I’ve always had a bit of a soft spot for this idea of the Sacred Heart of Jesus – and not just because of the decidedly queer-looking depictions of the sacred-hearted Jesus. Actually, as someone who was ridiculed as a boy for being a sissy, my attraction to the Sacred Heart of Jesus turns out to be quite appropriate. How so? Well, according to Dr. David Rankin, Jesus was a bit of a softie himself. In fact, he too was a sissy.
I’ve had a cassette tape of Rankin’s talk, “Jesus Was A Sissy,” floating around for years. I can’t recall when and how I obtained it, and an Internet search for Rankin provides little information about him or when and where he gave this particular talk. Listening to it again this evening I realized that it actually dates back to the 1980s, as Rankin mentions that Ronald Reagan is president.
Regardless of all of this, I found much of what Rankin had to say still very pertinent, and so thought I would share it on this day that we honor the Sacred Heart of Jesus.
Rankin begins his talk by noting that perhaps, in a sort of secret way, we have always known that Jesus was a sissy. All efforts to align him with soldiers, marching, battles, banners, and wars (as, for example, in hymns like “Onward Christian Soldiers”) are part of a widespread fraud – “a pious, well-intentioned fraud,” says Rankin, “but a fraud nonetheless. For Jesus was a sissy.”
Rankin himself was taught from an early age that male success was synonymous with aggressive physical behavior. Indeed, he internalized this message so well that he became a professional fighter – “Rocky Rankin”! “Violence was rewarded,” he remembers, and all his teachers were proud of him.
He has since learned that human behavior has been “arbitrarily categorized as masculine and feminine,” that societies have “carefully defined sexual stereotypes that lead to victimization,” and that “according to our own particular stereotypes, Jesus was not a ‘soldier marching to war,’ but an honest-to-goodness sissy.” To insist otherwise is to feed into a “dangerous and damaging fraud.”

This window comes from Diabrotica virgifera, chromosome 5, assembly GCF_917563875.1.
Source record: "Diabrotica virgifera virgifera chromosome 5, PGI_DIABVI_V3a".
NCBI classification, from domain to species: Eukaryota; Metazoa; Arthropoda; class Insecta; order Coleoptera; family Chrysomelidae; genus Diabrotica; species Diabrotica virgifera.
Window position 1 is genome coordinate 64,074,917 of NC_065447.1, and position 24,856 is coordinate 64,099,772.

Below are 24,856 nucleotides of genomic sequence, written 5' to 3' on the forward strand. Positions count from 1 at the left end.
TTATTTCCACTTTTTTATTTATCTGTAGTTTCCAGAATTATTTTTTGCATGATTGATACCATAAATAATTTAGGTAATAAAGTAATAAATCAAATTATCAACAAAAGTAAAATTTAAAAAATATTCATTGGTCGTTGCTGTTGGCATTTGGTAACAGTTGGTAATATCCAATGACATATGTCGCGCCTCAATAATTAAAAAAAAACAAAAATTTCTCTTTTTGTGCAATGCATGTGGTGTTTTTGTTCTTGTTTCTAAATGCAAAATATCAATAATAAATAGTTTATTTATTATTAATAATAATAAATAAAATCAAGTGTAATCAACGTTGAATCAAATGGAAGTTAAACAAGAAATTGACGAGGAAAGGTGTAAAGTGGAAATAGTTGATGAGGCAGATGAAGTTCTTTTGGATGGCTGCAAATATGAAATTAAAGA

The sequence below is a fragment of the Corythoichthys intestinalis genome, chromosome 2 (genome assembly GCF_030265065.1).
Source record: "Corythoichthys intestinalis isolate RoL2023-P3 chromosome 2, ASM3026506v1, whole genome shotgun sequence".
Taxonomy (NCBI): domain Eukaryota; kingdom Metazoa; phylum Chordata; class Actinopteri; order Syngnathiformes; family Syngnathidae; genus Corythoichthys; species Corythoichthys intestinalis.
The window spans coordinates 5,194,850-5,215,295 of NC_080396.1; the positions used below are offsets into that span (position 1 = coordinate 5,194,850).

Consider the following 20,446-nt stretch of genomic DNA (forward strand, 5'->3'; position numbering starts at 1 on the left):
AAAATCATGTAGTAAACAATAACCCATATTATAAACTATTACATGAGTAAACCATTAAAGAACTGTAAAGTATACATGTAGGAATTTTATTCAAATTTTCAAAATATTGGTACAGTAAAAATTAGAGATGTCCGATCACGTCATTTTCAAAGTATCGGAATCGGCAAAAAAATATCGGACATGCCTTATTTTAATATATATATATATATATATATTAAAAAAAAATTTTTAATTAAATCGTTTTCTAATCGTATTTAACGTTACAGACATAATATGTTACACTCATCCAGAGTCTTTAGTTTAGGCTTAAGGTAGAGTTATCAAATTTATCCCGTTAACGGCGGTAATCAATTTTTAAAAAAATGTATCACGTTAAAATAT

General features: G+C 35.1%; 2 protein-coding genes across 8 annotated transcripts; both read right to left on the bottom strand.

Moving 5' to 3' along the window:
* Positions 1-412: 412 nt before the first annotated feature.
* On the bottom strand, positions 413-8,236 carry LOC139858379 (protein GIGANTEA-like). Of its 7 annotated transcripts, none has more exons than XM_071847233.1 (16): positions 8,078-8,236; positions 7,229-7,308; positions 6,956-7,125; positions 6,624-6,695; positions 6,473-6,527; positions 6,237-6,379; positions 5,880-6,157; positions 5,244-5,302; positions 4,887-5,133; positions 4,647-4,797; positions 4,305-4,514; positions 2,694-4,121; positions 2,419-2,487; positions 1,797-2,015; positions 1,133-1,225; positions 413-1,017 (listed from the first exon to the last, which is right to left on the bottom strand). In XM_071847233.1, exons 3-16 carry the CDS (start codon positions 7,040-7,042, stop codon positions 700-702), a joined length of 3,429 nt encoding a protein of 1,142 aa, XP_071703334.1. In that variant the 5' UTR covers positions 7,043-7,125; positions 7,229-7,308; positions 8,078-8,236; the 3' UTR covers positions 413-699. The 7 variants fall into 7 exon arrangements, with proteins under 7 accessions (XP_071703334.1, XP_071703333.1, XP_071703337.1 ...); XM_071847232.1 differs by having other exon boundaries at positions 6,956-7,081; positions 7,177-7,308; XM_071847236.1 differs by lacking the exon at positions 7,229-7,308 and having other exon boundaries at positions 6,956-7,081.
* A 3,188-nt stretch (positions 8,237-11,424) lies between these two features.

Such are the norms
In our culture, Rankin notes, women are permitted the display of emotions – crying, screaming, giggling, sighing, raving - all of which are associated with the female norm. “Every honest and spontaneous emotional reaction is accepted and even expected from the female of the species,” he says. But the range of emotions that males are expected to feel, let alone express, is much more circumscribed. “A weeping male is quite unseemly,” Rankin reminds us. “A screaming man is very unstable. A masculine giggle is completely unacceptable.”
Women are also decreed by our society to be naturally intuitive – that is, they are moved to belief and action by the heart and not the head. Men, in contrast, are supposed to be empirical and scientific. “While female logic leaves much to be desired,” says Rankin, “the feelings of a woman are a very valuable commodity. And while male logic is the very essence of rationality, the feelings of a man are hardly worth mentioning. . . . Men teach classical philosophy, while women teach home economics. Men are popes and bishops, while women are nuns and witches. Men are men, and women are women. Such are the norms.”